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Kings of Leon Star at Bonnaroo


A friend tells a story of volunteering at a small club in Athens, Ga., in the early days of Kings of Leon, before they were even stars in the U.K., and the band rolled up in their van the afternoon before a show. She went out to ask if there was anything they needed, and one of the boys grabbed a bag of dirty laundry, tossed it at her feet, and walked off into the club without a word. Yes, the Followill clan were convinced they were destined to be hotshit rock royalty before anybody else gave a hoot.

Well, after Friday night’s coronation-style performance at Bonnaroo’s monolithic What stage, the Tennessee native sons probably could’ve asked any of the estimated 70,000 people in attendance to wash their dirty undies and they would’ve had plenty of takers (especially the screeching mobs of teenage girls sporting glowsticks around every available appendage).

This was a colossal spectacle-the band entered to thunderous choral music while plumes of black smoke emanated from all over the venue, backed by a dazzling, skyscraper-size matrix of lights. It was both absurd and vaguely scary and wholly appropriate in its unironic hugeness.

As with certain other classic alternative-rock bands of the past decades-U2, Nine Inch Nails, Smashing Pumpkins-the Kings’ entire original point was to take the sound of a creative but commercially stunted scene (in this case, the early 2000s new wave of garage rock) and blow it up to an undeniable scale with their own (southern rock) veneer.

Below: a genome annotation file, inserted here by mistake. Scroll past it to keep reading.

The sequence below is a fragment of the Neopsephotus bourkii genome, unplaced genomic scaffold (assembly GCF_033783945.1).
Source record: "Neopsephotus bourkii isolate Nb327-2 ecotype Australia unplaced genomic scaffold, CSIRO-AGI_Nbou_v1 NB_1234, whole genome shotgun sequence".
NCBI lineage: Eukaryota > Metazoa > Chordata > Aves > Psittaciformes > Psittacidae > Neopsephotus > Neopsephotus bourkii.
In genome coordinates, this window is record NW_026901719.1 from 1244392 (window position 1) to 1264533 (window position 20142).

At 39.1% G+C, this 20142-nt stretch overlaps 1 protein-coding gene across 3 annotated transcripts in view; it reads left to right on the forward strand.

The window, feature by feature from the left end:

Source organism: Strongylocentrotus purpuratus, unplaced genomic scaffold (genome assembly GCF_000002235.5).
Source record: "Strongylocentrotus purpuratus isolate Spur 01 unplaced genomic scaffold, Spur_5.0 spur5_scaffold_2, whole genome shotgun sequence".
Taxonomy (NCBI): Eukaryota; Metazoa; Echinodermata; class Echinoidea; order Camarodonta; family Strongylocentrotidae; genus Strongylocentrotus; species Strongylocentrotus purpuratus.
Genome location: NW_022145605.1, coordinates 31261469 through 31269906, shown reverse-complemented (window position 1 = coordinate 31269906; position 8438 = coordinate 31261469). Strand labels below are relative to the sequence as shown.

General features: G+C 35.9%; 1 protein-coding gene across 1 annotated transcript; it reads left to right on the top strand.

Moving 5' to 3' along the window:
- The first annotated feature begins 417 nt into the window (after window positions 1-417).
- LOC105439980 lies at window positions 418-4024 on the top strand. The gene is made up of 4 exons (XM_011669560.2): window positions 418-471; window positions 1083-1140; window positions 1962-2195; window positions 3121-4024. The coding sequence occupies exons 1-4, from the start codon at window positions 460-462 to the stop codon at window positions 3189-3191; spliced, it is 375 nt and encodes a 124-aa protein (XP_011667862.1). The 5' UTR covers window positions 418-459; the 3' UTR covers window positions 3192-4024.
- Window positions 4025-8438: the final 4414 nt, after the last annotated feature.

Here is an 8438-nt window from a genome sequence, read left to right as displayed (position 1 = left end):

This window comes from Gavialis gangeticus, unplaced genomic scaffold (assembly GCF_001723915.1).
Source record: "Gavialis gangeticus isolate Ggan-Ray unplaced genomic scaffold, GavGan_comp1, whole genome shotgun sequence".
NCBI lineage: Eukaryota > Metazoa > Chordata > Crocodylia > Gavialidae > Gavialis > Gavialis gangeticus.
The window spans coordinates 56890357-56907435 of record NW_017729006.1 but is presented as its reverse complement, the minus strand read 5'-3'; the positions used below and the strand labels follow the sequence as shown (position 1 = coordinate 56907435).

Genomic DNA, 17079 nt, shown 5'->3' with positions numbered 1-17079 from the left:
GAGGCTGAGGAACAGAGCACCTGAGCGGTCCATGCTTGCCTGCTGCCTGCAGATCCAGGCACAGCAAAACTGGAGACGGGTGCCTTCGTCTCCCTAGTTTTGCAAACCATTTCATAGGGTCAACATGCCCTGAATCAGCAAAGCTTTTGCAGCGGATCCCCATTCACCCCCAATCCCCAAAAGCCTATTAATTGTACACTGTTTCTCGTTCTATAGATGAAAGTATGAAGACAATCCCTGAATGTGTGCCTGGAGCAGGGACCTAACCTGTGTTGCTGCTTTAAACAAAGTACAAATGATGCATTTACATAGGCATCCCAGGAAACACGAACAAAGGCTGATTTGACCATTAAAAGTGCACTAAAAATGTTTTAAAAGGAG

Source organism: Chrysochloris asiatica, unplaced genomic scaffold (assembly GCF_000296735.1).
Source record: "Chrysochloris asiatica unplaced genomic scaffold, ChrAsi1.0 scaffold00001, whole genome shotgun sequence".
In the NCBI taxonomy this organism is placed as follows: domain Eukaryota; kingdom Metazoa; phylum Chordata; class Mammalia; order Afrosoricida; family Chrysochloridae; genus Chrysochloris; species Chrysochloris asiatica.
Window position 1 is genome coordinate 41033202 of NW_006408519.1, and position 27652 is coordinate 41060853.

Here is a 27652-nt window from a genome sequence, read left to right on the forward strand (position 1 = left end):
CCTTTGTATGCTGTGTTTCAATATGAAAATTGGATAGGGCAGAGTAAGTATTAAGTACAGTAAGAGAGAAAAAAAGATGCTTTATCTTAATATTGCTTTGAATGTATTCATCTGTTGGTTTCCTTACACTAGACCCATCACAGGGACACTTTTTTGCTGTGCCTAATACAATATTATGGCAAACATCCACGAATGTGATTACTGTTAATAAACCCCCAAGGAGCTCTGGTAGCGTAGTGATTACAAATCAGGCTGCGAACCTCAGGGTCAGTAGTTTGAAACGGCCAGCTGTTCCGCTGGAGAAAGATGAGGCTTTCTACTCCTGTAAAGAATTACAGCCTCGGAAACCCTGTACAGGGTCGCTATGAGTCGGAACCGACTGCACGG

It took three albums, persistent arrogance, and a lot music-industry support to eventually push them to a level where they could headline Bonnaroo in a time slot when absolutely no other bands were scheduled. The Kings, who started at Bonnaroo in a small tent in 2004, now rule the compound. Jay-Z and Stevie Wonder may be playing today, but this is the Kings’ castle.

Musically, the band was precise and powerful, if not intense; maybe even they were somewhat awed by the situation (especially since they live “just down the road,” as frontman Caleb Followill said at one point).

They worked through songs from their entire catalogue, including rarely-played first-album track “Trani,” with its evocations of transvestite hookers at the Greyhound Station and bumps of coke. Much more surprising was a immaculately faithful cover of the Pixies’ “Where Is My Mind.”

But the real highlight was a clutch of new, as-yet-untitled songs that boasted a rootsier, possibly even more ambitious aesthetic-one had a vaguely doo-wop vocal and a stomping Chuck Berry-ish guitar solo; another recalled a ’70s country-rock road song that sounded like it could’ve been written for Trace Adkins or Dierks Bentley. As producer Angelo Petraglia joined the crew to strum acoustic guitar, Caleb declared firmly, “I’m going back down South.” On this night, it was finally as a conquering hero.